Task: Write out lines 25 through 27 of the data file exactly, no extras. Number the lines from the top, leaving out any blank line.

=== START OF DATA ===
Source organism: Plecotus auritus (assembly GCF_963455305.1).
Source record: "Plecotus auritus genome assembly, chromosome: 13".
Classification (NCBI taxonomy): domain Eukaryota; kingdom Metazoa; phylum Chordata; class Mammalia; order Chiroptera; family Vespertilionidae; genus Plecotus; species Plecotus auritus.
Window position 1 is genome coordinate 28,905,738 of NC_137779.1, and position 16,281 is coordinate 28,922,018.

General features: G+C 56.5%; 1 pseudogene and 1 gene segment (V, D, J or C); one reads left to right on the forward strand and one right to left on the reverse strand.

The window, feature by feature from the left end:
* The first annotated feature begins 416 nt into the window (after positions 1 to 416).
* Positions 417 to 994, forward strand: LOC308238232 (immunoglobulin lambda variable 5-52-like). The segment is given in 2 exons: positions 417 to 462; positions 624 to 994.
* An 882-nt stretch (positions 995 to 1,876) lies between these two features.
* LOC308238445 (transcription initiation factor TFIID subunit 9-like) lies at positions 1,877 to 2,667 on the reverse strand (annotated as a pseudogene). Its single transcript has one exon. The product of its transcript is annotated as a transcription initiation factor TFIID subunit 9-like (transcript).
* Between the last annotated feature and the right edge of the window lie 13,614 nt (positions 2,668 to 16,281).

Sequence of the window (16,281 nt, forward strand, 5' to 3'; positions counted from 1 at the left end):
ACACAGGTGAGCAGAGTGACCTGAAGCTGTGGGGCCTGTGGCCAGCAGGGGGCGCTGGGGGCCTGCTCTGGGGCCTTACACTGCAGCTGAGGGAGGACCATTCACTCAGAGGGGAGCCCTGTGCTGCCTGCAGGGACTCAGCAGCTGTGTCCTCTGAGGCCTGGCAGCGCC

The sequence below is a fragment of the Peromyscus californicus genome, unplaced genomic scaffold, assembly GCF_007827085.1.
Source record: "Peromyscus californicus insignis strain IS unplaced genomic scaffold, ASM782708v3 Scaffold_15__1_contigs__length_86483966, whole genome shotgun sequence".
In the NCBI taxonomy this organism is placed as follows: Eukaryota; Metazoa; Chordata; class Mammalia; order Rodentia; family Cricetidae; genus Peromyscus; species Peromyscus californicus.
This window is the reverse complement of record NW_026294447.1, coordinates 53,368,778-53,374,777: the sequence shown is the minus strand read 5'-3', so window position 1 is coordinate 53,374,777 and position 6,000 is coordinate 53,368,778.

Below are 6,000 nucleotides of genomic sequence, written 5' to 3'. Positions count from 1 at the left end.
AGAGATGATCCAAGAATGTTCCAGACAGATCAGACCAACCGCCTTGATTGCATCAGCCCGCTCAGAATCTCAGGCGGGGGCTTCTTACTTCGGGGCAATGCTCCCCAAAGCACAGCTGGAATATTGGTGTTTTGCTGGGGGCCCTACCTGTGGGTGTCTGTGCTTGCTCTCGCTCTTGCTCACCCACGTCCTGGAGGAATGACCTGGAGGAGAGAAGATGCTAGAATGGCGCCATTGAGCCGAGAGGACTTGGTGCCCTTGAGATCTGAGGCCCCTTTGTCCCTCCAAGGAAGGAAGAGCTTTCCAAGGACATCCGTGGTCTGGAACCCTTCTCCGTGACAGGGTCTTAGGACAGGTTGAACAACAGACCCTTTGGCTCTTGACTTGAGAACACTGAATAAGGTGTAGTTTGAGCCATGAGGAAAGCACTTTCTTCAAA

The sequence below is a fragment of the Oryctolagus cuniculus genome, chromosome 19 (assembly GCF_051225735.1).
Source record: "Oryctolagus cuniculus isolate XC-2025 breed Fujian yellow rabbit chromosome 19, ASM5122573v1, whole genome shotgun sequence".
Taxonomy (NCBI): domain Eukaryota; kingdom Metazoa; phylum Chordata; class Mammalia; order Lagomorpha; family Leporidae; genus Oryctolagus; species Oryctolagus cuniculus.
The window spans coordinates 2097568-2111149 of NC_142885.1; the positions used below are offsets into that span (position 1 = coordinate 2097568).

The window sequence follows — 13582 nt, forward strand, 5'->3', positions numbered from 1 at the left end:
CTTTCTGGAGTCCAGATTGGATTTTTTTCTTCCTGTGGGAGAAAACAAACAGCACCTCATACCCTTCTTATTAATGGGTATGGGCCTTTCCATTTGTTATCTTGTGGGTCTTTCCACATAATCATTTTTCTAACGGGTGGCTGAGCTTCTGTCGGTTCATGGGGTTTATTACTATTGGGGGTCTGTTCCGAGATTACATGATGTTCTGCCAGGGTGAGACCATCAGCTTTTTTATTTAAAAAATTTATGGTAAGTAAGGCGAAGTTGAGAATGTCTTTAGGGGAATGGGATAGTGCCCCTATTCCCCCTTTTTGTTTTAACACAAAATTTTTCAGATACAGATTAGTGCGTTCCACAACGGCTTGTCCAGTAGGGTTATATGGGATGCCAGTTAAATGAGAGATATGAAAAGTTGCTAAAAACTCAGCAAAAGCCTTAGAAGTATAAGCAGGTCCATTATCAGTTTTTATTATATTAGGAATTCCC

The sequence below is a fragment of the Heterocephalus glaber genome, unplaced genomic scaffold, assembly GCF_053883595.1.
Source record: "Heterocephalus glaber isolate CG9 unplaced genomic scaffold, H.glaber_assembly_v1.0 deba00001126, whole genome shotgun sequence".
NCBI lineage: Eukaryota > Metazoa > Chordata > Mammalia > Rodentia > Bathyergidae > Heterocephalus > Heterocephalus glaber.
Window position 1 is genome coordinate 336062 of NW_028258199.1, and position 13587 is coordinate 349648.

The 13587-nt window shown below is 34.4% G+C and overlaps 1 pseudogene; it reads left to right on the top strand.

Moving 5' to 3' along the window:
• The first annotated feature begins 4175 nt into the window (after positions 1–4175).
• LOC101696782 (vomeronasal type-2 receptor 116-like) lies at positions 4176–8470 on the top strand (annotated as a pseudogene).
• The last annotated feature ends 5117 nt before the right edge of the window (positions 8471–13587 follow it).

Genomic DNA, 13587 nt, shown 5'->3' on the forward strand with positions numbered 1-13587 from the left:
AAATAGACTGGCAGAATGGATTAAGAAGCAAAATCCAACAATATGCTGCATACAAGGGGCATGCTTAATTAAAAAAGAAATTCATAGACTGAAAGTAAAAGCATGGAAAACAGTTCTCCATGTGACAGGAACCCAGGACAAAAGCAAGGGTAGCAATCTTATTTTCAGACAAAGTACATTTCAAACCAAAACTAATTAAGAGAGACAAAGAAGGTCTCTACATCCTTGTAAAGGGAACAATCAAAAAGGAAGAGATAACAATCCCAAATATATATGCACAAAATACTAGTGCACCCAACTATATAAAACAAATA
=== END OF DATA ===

CTTTCTGGAGTCCAGATTGGATTTTTTTCTTCCTGTGGGAGAAAACAAACAGCACCTCATACCCTTCTTATTAATGGGTATGGGCCTTTCCATTTGTTATCTTGTGGGTCTTTCCACATAATCATTTTTCTAACGGGTGGCTGAGCTTCTGTCGGTTCATGGGGTTTATTACTATTGGGGGTCTGTTCCGAGATTACATGATGTTCTGCCAGGGTGAGACCATCAGCTTTTTTATTTAAAAAATTTATGGTAAGTAAGGCGAAGTTGAGAATGTCTTTAGGGGAATGGGATAGTGCCCCTATTCCCCCTTTTTGTTTTAACACAAAATTTTTCAGATACAGATTAGTGCGTTCCACAACGGCTTGTCCAGTAGGGTTATATGGGATGCCAGTTAAATGAGAGATATGAAAAGTTGCTAAAAACTCAGCAAAAGCCTTAGAAGTATAAGCAGGTCCATTATCAGTTTTTATTATATTAGGAATTCCC

The sequence below is a fragment of the Heterocephalus glaber genome, unplaced genomic scaffold, assembly GCF_053883595.1.
Source record: "Heterocephalus glaber isolate CG9 unplaced genomic scaffold, H.glaber_assembly_v1.0 deba00001126, whole genome shotgun sequence".